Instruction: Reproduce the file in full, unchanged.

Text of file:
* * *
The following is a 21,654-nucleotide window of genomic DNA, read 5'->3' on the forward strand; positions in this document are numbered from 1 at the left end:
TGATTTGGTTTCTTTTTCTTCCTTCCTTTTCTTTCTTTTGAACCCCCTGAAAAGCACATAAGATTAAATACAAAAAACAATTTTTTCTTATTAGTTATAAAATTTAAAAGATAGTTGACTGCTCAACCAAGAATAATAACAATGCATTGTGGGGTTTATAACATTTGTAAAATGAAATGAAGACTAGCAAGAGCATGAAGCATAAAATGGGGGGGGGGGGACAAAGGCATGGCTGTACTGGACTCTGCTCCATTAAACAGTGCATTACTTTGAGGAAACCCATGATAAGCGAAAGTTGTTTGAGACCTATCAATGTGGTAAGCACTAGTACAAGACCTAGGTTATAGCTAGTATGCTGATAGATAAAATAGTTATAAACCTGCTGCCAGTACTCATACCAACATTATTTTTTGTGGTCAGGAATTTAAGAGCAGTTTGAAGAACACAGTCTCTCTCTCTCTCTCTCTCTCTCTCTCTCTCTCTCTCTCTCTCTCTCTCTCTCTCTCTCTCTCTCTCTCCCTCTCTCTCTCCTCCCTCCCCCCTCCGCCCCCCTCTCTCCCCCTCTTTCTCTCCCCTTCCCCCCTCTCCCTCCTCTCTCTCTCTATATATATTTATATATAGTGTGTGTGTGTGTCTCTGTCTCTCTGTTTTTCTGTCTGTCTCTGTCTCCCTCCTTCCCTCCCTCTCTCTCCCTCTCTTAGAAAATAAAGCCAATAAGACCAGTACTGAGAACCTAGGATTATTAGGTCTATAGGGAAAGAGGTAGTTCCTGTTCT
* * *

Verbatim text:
The following is a 21,654-nucleotide window of genomic DNA, read 5'->3' on the forward strand; positions in this document are numbered from 1 at the left end:
TGATTTGGTTTCTTTTTCTTCCTTCCTTTTCTTTCTTTTGAACCCCCTGAAAAGCACATAAGATTAAATACAAAAAACAATTTTTTCTTATTAGTTATAAAATTTAAAAGATAGTTGACTGCTCAACCAAGAATAATAACAATGCATTGTGGGGTTTATAACATTTGTAAAATGAAATGAAGACTAGCAAGAGCATGAAGCATAAAATGGGGGGGGGGGGACAAAGGCATGGCTGTACTGGACTCTGCTCCATTAAACAGTGCATTACTTTGAGGAAACCCATGATAAGCGAAAGTTGTTTGAGACCTATCAATGTGGTAAGCACTAGTACAAGACCTAGGTTATAGCTAGTATGCTGATAGATAAAATAGTTATAAACCTGCTGCCAGTACTCATACCAACATTATTTTTTGTGGTCAGGAATTTAAGAGCAGTTTGAAGAACACAGTCTCTCTCTCTCTCTCTCTCTCTCTCTCTCTCTCTCTCTCTCTCTCTCTCTCTCTCTCTCTCTCTCTCTCCCTCTCTCTCTCCTCCCTCCCCCCTCCGCCCCCCTCTCTCCCCCTCTTTCTCTCCCCTTCCCCCCTCTCCCTCCTCTCTCTCTCTATATATATTTATATATAGTGTGTGTGTGTGTCTCTGTCTCTCTGTTTTTCTGTCTGTCTCTGTCTCCCTCCTTCCCTCCCTCTCTCTCCCTCTCTTAGAAAATAAAGCCAATAAGACCAGTACTGAGAACCTAGGATTATTAGGTCTATAGGGAAAGAGGTAGTTCCTGTTCT